Chester A. Arthur was a New York lawyer and politician who served as the 20th Vice President of the United States under President James Garfield and as the 21st President of the United States from 1881 to 1885 after Garfield’s assassination. Little remembered by most Americans, but to historians of the president he is largely viewed as an ineffective president plagued by problems related to the loot / sponsorship system he supports. William and Malvina Arthur who were immigrants from Canada. After graduating from Union College in 1848, Arthur worked as a teacher and attorney in New York State. Arthur married Ellen Herndon, originally from Virginia, in 1859; The couple would have three children.
He was named for the doctor who delivered him – Chester Abell.
Both of Arthur’s parents were Irish Protestant immigrants.
His dad was a clergyman.
Chester was first a member of the Whig Party and when that party became defunct he joined the Republican Party in the mid-1850s.
When Chet attended Union College in Schenectady, N.Y., he helped throw the school bell into the Erie Canal as a prank.
Arthur served in the Union Army during the American Civil War in administrative roles and never saw combat.
Another questionable deed during his time at college: he and some like-minded friends got into a brawl with James K. Polk supporters.
After the war, Arthur returned to New York and joined the Roscoe Conkling political machine, which essentially ran the Republican Party in the state.
After graduating, he took a job as the principal at the North Pownal Academy in Vermont, which was meeting in the basement of his father’s church at the time.
In 1870, Arthur was appointed by President Grant to run the Custom’s House in New York City.
Arthur was diagnosed with Bright’s Disease not long after he became president.
After the 1876 Presidential Election, Reconstruction was over and the dominant Republican Party split into the Stalwarts and so-called Half-Breeds or moderates: Arthur was a Stalwart.
He was a member of the ultra exclusive Ristigouche Salmon Club.
Although James Garfield was neither a Stalwart nor a Half-Breed when he won the Republican presidential nomination in 1880, he chose Stalwart Arthur as his running mate to gain that faction’s support.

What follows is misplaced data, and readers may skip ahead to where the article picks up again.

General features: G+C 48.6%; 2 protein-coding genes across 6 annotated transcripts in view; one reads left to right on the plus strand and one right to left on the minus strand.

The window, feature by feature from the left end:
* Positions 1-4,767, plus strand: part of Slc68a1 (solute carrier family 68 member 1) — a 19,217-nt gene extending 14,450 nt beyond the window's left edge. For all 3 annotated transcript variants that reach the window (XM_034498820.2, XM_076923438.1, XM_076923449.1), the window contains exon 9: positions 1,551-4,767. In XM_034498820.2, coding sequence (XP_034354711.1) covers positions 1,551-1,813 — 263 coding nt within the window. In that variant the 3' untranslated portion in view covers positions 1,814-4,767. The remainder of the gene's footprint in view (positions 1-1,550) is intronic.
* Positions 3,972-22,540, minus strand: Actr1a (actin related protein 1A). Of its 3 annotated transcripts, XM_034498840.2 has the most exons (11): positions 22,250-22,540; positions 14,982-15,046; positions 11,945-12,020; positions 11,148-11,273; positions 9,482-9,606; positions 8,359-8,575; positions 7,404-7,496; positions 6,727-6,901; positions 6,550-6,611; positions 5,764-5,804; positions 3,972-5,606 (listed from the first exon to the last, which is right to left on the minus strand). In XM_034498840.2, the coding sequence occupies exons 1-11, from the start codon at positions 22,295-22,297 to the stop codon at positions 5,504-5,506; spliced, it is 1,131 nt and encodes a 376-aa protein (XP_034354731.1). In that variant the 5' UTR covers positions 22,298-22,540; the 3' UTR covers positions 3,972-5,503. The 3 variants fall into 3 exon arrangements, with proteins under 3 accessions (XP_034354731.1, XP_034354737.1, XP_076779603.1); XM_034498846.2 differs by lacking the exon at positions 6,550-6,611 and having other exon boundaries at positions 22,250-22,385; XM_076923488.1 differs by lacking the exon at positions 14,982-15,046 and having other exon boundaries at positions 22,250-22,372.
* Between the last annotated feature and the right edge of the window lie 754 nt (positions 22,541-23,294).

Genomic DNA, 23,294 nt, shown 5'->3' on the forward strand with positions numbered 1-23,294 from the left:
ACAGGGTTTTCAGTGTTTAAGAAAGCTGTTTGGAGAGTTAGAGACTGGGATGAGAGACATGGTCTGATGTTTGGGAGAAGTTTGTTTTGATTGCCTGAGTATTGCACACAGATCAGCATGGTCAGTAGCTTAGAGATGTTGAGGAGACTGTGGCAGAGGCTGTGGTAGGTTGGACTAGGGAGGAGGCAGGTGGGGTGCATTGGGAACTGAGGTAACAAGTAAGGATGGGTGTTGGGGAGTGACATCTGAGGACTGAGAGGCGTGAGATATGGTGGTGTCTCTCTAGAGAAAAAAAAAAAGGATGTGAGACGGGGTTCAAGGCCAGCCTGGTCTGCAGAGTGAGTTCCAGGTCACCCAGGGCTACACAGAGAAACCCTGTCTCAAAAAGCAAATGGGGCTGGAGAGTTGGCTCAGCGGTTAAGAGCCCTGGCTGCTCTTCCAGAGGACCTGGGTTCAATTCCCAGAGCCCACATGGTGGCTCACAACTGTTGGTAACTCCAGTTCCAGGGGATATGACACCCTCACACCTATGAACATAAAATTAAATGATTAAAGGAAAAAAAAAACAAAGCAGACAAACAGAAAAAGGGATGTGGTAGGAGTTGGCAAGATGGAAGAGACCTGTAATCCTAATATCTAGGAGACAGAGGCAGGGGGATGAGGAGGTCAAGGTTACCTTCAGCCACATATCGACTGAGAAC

He was once the president of the New York Arcade Railway Company.
The Garfield-Arthur ticket defeated the Democrat Party’s Winfield Hancock-William English ticket by only just over 7,000 votes in the popular count, but by fifty-nine votes in the Electoral College, where it really mattered.
His first son died suddenly when he was only three years old.
President Garfield’s assassin, Charles Guiteau, proclaimed “I am a Stalwart and Arthur will be president” before he shot the president on July 2, 1881.
His wife died of pneumonia the year before he became president.
President Garfield died on September 19 and took the oath of president at 2:19 am on September 20.
The federal government had a surplus during Arthur’s presidency.
He was in the habit of staying up until at least 2 a.m. every night.
Arthur was a major proponent of tariffs.
He had no vice president for his entire four-year term.
Perhaps the most important legislation that President Arthur signed into law was the Immigration Act of 1882 and the Chinese Exclusion Act of 1882, which greatly restricted immigration from east Asia.
He was the first president to have a personal valet.
Arthur was the subject of the original “birther” controversy in 1880 when he was accused by his political opponents of being born in Ireland when he was the vice presidential candidate for the Republican Party.
Arthur owned at least 80 pairs of pants.
Arthur died on November 18, 1888 from the effects of a cerebral hemorrhage in New London, Connecticut at the age of fifty-seven. He was buried in a family plot in Menands, New York.